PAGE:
“Friends call it GDPR” was the title of the conference held by Europrivacy last week within Security Summit, organized by Clusit this year as well. After the introduction of Alessandro Vallega the speaker were Jonathan Brera (KPMG), Andrea Gaglietto (Protiviti) and Andrea Reghellin (P4I). The panel that followed the presentations was also attended by Stefano Tagliabue (Telecom), Giancarlo Butti (Banco Popolare) and Angelo Bosis (Oracle).
Brera illustrated one of the main innovations of GDPR: the management of DATA BREACH . Although in articles 31-32 of GDPR the emphasis is on communications to be given if the event occurs, we must not only gear up to react to any event but also put in place preventive actions. The adoption of appropriate measures based on risk analysis, such as encryption, can also relieve the Data Controller from communication to the parties concerned.
Gaglietto analyzed instead the concept of DATA PROTECTION BY DESIGN, signaling that not only technological but also organizational measures must be taken into account, such as: privacy organizational model (policies and procedures); careful drafting of contracts, information and appointments; training and awareness of employees. Within the technological measures he also recalled the importance of Identity & Access management.
I am referring with greater detail about Reghellin lecture, given that the “Roles and Liabilities” theme is of great interest for me. I appreciated his clear and clean stance on the nature of the DPO and its positioning in the organization chart: the speaker unequivocally stated that it is a “warranty figure”, quite separate from those operational figures (not listed in GDPR but anyway existing de facto) that we use to call “Privacy Officer” and who are responsible on the field for implementation of procedures required by regulations. The DPO must instead “inform, advise, monitor and provide advice on the PIA … if required”. As I have noted in my previous posting (“Role of the DPO”), I think exactly the same way; it is not unknown to me anyway that about this subject there are different opinions, oriented to consider the two figures as coincident (even if this would lead to the questionable position of a supervisor who monitors his own work), and that probably few companies will like to have to duplicate the positions in the organization chart.
I also found it very sharp the analysis of the figure of DATA PROCESSOR. In the event that it is a legal person (i.e. an outsourcer), unfortunately the letter of appointment is currently often rejected by the provider (especially if its size and bargaining power are superior to those of the customer). With the GDPR the letter will be replaced by a contract: thanks to this document, certainly more binding than a simple appointment, it will also be possible to extend the chain of liability (and penalties) to the whole chain of treatment.
Even when the PROCESSOR is an individual, but with apical placement within the company (something comparable with the current “responsabile interno”) the document upon which the relationship with the Controller is established will be a proxy form or another legal document, which again will allow you to share the liaibilities and penalties, provided that the instructions given to the processor are sufficiently detailed and that they are unfulfilled by the same.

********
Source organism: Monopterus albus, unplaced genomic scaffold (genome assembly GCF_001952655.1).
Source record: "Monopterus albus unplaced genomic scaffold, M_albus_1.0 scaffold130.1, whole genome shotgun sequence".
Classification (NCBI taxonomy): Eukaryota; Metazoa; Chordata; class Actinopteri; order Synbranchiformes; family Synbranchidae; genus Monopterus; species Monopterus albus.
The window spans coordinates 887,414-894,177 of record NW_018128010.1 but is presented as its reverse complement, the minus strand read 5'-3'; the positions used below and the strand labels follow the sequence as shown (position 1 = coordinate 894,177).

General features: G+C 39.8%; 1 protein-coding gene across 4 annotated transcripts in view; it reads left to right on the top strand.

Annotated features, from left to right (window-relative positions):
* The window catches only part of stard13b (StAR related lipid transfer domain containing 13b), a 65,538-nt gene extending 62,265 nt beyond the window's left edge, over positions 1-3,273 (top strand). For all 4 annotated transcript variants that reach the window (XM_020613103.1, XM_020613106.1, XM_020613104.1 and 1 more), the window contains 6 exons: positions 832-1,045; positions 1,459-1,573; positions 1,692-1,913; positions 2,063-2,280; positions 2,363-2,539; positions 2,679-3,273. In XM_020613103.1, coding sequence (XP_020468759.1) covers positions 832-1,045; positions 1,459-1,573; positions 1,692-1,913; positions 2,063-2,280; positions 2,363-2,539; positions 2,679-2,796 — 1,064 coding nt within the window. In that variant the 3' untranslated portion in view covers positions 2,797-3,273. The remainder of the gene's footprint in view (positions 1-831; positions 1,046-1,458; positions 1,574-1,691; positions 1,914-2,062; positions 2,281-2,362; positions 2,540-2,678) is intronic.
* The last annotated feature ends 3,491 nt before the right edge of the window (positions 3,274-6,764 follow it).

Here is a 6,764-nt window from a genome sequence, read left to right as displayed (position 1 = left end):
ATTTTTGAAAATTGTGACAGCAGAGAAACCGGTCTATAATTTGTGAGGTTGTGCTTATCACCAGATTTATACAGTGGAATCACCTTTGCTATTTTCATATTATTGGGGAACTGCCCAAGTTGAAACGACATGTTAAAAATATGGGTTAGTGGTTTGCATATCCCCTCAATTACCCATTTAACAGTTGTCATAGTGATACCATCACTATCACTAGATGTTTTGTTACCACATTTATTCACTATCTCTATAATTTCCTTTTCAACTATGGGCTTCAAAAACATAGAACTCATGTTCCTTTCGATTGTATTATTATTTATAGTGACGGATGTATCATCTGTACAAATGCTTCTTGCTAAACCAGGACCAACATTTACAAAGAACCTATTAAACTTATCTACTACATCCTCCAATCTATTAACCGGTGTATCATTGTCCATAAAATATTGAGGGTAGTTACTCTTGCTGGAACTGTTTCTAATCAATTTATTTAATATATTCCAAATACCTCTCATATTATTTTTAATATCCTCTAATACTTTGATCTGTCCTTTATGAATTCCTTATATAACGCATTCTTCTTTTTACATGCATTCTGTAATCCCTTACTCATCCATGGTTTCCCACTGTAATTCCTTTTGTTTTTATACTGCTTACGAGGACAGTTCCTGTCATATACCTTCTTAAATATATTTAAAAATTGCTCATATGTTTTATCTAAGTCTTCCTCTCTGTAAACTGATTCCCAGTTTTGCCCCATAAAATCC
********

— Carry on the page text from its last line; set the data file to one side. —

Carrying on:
But what happens in the case when the PROCESSOR is a person with purely operational role? This figure, which I analyzed in another paper (“Data Handler, the hidden role”) was totally ignored by the Reghellin speech.
It is clear that the proxy form is not applicable to these figures, but then how do you act towards them? To this question, which I placed in the debate, Reghellin gave a clear, but in my humble opinion also somewhat surprising, answer: the current appointment as “incaricato” for the operational level figures simply disappears and is not replaced by anything; however, such an appointment would already be essentially useless …
Well: it is true that the GDPR not even cites these figures except indirectly, nor much less provides for them an equivalent of the old appointment as “incaricato”; it is also true, as the speaker has sought to emphasize, that it is good to stick to the text of the rules, so if the appointment is not provided, then it does not exist. However, to make himself sure that the data treatment is conducted under the existing rules, the Controller will even provide the operational level workers with the appropriate instructions: and in what capacity these instructions would be issued, if not preceded by a framing of the employee in the privacy organization chart? To argue that the role of the “data handler” does not exist, as it’s not formally stated, and therefore no appointment is necessary, would be acting like those companies that have ceased the preparation of the DPS when the decree of simplification has taken it away from the mandatory safety measures: the literal legislation application certainly appears an impeccable behaviour, but maybe we should sometimes consider more pragmatic views. I believe that the issue needs some further consideration in view of the definition of operational best practices.